• Specify permissions on several namespaced resources and gain permissions across all your namespaces.
  • Specify permissions on a cluster-scoped resource.

You can define a role within your namespace by using - Role.

You can define a role across the cluster by using a ClusterRole.

RoleBinding and ClusterRoleBinding

RoleBinding grants permissions as defined within a Role to an individual user or set of users. A RoleBinding contains a list of subjects, such as users, service accounts or groups, as well as a reference to the specific role being granted.

A RoleBinding can grant permissions within a certain namespace. A ClusterRoleBinding, on the other hand, grants access across an entire cluster.

A RoleBinding can reference any Role within the same namespace. A RoleBinding may also be used to reference a ClusterRole to bind it to a namespace associated with the RoleBinding.

You can bind a ClusterRole to all namespaces within a cluster by using a ClusterRoleBinding.

Working with ABAC in Kubernetes

To enable ABAC mode in Kubernetes, use the following flags on startup:

  • --authorization-policy-file=SOME_FILENAME
  • --authorization-mode=ABAC

Here are several aspects to consider when using ABAC in Kubernetes:

  • You can only use a file format of one JSON object per each line. You should not add a map or an enclosing list—use only one map per each line. Each line serves as a policy object, and each policy object offers a map with a variety of properties.
  • Each request consists of attributes that correspond to all properties belonging to a policy object. Attributes are determined once a request is received.
  • A tuple of attributes is always checked for a match against all policies within a policy file. The request is authorized only if at least one line matches the request attributes. However, a request can still fail any later validation process.

RBAC vs RBAC: Which Should You Use in Your Kubernetes Cluster?

Here are the most common use cases for RBAC:

  • Small organizations with basic permission structures—for example, organizations with 20-50 users.
  • Organizations with role-based hierarchies—you can use RBAC if the access control policies within the organization are defined according to roles and are not task-based. However, large enterprises usually require more sophistication and should use symmetric RBAC.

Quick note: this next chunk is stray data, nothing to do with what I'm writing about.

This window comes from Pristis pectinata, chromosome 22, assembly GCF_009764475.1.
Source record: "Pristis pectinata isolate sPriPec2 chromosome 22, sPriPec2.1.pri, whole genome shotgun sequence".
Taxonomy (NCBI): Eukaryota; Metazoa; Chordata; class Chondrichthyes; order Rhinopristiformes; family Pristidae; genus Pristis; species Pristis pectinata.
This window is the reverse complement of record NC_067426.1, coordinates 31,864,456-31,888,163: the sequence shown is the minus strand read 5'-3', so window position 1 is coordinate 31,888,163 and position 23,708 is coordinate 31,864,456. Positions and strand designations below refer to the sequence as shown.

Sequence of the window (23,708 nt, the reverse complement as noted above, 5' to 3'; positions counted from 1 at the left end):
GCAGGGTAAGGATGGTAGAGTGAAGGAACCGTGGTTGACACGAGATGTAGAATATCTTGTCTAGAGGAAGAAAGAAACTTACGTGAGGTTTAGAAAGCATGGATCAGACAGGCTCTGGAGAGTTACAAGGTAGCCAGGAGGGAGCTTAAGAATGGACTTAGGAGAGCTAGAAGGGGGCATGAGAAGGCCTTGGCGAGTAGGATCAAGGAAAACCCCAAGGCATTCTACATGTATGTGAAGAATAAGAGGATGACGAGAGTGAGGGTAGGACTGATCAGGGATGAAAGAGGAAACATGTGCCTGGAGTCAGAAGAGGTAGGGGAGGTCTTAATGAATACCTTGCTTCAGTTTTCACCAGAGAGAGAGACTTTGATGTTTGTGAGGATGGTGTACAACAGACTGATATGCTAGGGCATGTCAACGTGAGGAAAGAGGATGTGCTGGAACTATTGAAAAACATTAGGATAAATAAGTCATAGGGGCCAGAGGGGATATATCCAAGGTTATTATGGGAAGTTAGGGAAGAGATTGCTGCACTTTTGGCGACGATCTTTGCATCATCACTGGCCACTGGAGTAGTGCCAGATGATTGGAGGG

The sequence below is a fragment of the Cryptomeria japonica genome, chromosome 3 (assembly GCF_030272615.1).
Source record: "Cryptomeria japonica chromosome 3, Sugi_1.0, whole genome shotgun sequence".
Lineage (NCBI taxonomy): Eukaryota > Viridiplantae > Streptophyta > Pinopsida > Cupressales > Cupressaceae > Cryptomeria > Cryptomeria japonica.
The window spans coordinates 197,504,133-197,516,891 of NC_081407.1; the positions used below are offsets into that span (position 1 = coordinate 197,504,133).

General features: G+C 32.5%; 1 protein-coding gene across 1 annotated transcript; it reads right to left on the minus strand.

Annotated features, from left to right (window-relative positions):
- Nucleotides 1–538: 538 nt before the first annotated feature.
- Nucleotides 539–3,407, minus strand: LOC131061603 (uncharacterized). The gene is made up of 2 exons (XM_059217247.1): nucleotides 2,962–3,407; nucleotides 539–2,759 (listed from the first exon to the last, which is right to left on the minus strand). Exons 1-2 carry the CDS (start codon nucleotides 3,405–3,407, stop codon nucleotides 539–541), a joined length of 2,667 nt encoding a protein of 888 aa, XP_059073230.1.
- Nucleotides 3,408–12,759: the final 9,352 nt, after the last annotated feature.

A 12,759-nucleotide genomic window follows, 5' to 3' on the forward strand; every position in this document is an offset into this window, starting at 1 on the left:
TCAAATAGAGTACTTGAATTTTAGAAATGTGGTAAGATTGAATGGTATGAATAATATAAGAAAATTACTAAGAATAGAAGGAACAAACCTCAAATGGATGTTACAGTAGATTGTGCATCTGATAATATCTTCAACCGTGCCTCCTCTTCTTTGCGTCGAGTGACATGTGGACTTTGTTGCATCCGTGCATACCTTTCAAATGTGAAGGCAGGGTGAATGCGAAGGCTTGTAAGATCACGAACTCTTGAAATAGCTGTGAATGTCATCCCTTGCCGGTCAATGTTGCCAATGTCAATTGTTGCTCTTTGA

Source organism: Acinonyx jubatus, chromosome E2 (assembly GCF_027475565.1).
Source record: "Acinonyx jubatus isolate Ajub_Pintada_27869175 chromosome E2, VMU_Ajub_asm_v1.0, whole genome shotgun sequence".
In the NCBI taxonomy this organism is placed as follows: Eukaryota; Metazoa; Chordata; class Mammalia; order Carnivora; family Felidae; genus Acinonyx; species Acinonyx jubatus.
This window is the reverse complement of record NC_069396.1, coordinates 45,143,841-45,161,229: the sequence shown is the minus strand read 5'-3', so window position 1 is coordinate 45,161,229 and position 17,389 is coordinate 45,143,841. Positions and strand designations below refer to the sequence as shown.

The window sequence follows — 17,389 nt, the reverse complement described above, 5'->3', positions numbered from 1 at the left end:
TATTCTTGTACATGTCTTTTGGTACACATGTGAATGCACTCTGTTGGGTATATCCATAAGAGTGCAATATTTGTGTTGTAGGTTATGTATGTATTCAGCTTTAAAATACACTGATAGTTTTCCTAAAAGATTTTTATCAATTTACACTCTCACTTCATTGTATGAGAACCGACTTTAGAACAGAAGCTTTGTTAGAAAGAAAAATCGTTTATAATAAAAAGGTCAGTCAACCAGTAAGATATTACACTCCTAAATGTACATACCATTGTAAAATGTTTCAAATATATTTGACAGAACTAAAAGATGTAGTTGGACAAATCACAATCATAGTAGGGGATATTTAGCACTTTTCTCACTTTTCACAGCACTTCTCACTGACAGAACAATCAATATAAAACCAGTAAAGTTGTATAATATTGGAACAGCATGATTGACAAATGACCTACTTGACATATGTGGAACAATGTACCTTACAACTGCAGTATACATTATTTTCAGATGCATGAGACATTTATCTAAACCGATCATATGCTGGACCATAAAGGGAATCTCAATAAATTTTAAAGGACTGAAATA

• Simple and non-business critical applications—you should use RBAC for simple applications. However, use RBAC only if your application is not mission-critical and you are not required to handle access to potentially sensitive data.

Here are the most common use cases for ABAC:

  • Companies with offices in multiple locations or a large, distributed workforce—organizations with employees working remotely or from geographically distributed networks and offices need to control access to systems according to time zones, geographical locations and network connections (VPNs). ABAC enables you to control these attributes. You cannot do this with RBAC.
  • Organizations that require dynamic controls—companies often need to create authorization rules based on properties that are derived from external data sources. For example, a rule that grants users access to the system only if their Account Status in Salesforce equals Customer.

RBAC is a static framework and cannot support dynamic and contextual business rules. ABAC, on the other hand, can be applied universally to any technology stack and infrastructure, including the network layer, the data layer and the application layer.

Since there are ideal scenarios to each access control technique, you can employ a hybrid approach that combines the two control models in a manner that suits your unique requirements.

Conclusion

This article covered the main differences between two Kubernetes access control methods—RBAC and ABAC. To summarize, RBAC uses roles defined for individual users in order to regulate access to network or computer resources. ABAC, on the other hand, grants access rights according to the combined attributes of policies.

RBAC is usually applied for small organizations, whereas ABAC is used to enable a distributed workforce and dynamic controls. Ideally, you should leverage the benefits of both methods in order to satisfy the access control requirements of your scenario.

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Author Bio: Gilad David Maayan

Gilad David Maayan is a technology writer who has worked with over 150 technology companies including SAP (News - Alert), Imperva, Samsung NEXT, NetApp and Ixia, producing technical and thought leadership content that elucidates technical solutions for developers and IT leadership. Today he heads Agile SEO, the leading marketing agency in the technology industry.

LinkedIn (News - Alert): https://www.linkedin.com/in/giladdavidmaayan/